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I need to update my ethereum wallet from 0.5.2 to the latest version (OSX), because I wish to withdraw my DAO tokens that are attached to an address in the wallet.

The wallet contains ETH that were obtained prior to the fork.

Will the current ETH balance be affected by updating the wallet?

If I send that ETH (pre-fork) to an exchange like Poloniex, will they be recognized as ETH or ETC?

Will the address remain the same after updating the wallet?

thank you!

  • You only need the private key of your account. Backup the account file, update the wallet and import the account. – Sebi Aug 24 '16 at 8:49
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Like Sebi said, export, then import the private key.

I believe you know this post to withdraw the DAO tokens How do I convert my The DAO tokens into ethers using the withdrawal contract after the hard fork?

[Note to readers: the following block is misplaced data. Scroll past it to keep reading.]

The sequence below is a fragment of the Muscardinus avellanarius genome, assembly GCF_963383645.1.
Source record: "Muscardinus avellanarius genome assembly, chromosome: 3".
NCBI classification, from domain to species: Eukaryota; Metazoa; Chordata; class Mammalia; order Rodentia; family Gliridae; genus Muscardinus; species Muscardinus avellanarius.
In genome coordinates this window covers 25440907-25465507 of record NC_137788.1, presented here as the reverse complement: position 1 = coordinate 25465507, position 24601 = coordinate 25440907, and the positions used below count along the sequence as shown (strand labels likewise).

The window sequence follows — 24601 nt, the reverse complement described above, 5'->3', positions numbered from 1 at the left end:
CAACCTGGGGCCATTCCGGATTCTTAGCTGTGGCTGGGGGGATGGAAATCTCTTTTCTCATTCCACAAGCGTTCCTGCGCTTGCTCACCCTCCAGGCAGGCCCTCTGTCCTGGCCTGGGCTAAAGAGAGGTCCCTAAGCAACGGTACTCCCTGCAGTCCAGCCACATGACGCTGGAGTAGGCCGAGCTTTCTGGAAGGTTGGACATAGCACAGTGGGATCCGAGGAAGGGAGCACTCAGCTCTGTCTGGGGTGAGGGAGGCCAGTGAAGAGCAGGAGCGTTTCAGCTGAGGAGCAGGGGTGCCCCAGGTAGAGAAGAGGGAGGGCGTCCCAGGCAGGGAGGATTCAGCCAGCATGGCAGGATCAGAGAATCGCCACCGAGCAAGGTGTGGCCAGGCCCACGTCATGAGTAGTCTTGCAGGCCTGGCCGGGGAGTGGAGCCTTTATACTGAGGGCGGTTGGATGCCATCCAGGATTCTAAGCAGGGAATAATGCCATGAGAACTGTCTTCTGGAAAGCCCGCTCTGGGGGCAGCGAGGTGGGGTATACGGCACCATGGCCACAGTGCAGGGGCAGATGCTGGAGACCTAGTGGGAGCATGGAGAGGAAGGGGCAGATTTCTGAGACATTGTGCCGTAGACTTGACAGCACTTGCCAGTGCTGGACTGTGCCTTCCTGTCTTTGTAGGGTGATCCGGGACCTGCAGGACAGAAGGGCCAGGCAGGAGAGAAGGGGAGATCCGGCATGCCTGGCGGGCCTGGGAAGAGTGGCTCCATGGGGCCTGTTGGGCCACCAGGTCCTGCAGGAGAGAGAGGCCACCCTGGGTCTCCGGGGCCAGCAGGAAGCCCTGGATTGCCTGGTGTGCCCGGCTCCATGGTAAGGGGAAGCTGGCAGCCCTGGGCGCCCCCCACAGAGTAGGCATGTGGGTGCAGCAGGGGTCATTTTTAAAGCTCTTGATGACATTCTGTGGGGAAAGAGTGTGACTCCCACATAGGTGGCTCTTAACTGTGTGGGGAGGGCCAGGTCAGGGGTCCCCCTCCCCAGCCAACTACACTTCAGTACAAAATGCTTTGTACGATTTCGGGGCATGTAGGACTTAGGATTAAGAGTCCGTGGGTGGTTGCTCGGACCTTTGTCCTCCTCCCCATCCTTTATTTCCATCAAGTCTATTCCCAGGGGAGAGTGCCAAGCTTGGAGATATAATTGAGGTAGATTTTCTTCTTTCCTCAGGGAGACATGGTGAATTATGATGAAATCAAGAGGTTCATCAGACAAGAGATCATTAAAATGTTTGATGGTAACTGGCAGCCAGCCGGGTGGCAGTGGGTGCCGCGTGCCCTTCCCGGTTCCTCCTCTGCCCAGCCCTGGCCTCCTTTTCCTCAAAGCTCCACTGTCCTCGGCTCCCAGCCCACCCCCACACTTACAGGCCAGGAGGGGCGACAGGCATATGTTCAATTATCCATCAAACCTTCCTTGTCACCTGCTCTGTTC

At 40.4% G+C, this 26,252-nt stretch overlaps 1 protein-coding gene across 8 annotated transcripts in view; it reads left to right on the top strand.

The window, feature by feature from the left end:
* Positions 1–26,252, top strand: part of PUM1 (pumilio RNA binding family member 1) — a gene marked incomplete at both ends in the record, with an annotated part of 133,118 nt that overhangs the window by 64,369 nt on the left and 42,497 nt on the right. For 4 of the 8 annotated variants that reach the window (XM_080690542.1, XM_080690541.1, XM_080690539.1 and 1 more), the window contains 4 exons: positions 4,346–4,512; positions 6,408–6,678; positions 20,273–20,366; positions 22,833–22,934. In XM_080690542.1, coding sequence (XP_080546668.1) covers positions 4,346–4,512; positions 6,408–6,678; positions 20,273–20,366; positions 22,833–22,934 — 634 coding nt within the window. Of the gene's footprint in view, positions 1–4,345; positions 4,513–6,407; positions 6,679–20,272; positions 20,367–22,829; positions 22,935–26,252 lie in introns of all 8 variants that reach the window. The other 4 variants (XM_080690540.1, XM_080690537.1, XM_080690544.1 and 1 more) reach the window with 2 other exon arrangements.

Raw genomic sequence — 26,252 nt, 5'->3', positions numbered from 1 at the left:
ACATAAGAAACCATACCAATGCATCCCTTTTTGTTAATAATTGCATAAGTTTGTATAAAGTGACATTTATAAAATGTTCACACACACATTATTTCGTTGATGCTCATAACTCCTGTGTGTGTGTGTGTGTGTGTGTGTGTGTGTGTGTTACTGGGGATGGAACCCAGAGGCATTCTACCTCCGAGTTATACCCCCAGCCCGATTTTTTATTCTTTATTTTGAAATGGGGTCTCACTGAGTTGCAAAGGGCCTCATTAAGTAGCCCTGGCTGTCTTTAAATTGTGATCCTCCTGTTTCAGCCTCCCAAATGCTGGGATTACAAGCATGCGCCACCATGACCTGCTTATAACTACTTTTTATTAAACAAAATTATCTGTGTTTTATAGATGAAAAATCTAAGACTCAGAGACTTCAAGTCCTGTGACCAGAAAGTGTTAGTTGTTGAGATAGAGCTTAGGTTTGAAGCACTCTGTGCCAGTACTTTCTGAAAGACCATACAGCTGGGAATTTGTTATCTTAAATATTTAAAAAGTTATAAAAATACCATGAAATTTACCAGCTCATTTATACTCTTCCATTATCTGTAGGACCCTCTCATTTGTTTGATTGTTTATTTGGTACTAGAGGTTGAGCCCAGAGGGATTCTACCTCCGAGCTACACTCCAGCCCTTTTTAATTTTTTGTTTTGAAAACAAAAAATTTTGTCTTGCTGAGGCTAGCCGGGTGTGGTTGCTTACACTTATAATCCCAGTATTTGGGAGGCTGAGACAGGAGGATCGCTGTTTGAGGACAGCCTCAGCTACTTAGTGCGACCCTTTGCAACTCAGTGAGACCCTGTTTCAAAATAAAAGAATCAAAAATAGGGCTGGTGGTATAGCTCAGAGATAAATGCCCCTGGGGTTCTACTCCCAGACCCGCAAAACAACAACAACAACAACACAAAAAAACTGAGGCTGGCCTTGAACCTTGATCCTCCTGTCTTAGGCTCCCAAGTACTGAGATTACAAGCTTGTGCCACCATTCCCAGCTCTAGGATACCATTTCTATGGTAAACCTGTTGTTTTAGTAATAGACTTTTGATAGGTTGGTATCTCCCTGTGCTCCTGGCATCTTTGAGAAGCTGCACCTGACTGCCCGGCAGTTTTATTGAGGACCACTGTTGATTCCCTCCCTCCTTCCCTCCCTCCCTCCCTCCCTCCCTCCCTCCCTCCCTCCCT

However, if you make any transfer it will be both an ETH and an ETC transfer because your transaction will find its way on the other fork and will be accepted as valid on both. Look up "replay attack".

So before you make any transfer, be sure to read about the splitter contract procedure. When splitting, you have to use the balance you had before you withdrew your DAO tokens (minus the gas of the withdrawal), in effect, your balance in ETC after the withdrawal, because that is the minimum balance agreed between the 2 forks.

Example with silly values:

Pre-fork                Post-fork                  Post-withdrawal     Post-splitter
                                                   (if 0.1 for gas)    (if 0.1 for gas)
Addr1: 10 ETH + 1 DAO   ETH-fork  10 ETH + 1 DAO   10.9 ETH            1 ETH
Addr2:                                                                 9.8 ETH
_
Addr1:                  ETC-fork  10 ETC + 1 DAO   9.9 ETC + 1 DAO     1 DAO
Addr3:                                                                 9.8 ETC

So after the split:

  • the 1 ETH in your address1 is safe from replay because it has 0 in ETC fork
  • the 9.8 ETH in your address2 is safe because it has 0 in ETC
  • the 9.8 ETC in your address3 is safe because it has 0 in ETH

https://blog.ethereum.org/2016/07/26/onward_from_the_hard_fork/

https://steemit.com/ethereum/@pauls/ethereum-fork-step-by-step-guide-to-safely-splitting-your-eth-etc

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